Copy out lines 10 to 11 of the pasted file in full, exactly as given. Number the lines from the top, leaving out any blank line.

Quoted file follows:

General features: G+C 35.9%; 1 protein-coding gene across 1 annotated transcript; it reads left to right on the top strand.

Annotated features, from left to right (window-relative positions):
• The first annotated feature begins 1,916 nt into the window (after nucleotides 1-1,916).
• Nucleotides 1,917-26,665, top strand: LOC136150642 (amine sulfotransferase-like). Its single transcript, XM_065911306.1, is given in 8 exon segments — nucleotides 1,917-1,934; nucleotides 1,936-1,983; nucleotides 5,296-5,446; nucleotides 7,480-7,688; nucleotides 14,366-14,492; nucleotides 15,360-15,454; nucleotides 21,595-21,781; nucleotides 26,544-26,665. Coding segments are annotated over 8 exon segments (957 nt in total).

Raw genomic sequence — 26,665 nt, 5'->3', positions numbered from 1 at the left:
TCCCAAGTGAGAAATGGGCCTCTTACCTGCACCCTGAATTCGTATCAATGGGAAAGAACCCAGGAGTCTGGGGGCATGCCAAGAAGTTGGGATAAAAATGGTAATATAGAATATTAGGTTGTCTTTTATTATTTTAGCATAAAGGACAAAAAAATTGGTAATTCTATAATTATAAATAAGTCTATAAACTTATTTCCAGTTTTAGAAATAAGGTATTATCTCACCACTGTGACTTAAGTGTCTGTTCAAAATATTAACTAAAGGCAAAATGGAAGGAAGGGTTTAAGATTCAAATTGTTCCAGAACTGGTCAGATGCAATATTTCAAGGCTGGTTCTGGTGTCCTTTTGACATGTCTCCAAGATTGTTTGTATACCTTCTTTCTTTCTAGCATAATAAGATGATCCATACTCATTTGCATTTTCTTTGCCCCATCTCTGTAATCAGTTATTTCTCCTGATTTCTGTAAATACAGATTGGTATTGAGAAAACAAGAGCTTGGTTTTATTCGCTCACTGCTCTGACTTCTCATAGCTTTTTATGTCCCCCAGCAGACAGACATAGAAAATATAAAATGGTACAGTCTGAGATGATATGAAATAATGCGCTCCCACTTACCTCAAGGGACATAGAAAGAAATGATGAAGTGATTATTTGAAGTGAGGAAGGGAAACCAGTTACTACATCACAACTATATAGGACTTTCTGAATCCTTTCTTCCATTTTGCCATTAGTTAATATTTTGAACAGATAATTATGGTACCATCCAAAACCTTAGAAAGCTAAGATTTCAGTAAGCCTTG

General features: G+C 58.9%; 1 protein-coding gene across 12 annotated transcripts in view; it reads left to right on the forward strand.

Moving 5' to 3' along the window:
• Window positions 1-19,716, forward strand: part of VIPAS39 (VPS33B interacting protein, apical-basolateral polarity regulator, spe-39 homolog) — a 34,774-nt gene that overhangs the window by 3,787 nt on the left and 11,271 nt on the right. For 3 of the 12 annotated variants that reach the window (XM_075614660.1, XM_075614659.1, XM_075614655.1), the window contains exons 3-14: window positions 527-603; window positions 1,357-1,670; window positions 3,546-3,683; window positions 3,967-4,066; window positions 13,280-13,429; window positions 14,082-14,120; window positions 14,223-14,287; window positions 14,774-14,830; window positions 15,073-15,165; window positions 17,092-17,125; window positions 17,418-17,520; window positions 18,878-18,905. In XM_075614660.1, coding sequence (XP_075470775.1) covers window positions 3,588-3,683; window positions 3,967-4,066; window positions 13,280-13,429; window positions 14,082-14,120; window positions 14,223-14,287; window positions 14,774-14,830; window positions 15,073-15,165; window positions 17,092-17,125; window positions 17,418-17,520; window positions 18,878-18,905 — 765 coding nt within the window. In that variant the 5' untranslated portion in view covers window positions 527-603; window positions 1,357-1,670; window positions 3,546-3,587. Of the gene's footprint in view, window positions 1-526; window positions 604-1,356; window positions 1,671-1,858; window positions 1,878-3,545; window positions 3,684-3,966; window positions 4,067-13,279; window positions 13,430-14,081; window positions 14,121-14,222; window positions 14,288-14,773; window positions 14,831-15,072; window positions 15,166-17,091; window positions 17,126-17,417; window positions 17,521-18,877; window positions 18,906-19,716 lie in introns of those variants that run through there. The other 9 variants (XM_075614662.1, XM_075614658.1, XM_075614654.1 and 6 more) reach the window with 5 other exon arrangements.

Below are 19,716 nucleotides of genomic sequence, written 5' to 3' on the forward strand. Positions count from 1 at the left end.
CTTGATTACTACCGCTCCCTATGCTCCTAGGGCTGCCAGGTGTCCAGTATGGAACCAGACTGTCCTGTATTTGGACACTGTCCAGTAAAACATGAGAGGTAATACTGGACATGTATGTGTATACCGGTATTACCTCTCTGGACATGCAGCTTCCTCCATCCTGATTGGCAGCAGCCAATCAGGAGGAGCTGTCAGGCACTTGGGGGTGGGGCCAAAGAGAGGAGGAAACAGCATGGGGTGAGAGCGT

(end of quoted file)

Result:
Below are 19,716 nucleotides of genomic sequence, written 5' to 3' on the forward strand. Positions count from 1 at the left end.
CTTGATTACTACCGCTCCCTATGCTCCTAGGGCTGCCAGGTGTCCAGTATGGAACCAGACTGTCCTGTATTTGGACACTGTCCAGTAAAACATGAGAGGTAATACTGGACATGTATGTGTATACCGGTATTACCTCTCTGGACATGCAGCTTCCTCCATCCTGATTGGCAGCAGCCAATCAGGAGGAGCTGTCAGGCACTTGGGGGTGGGGCCAAAGAGAGGAGGAAACAGCATGGGGTGAGAGCGT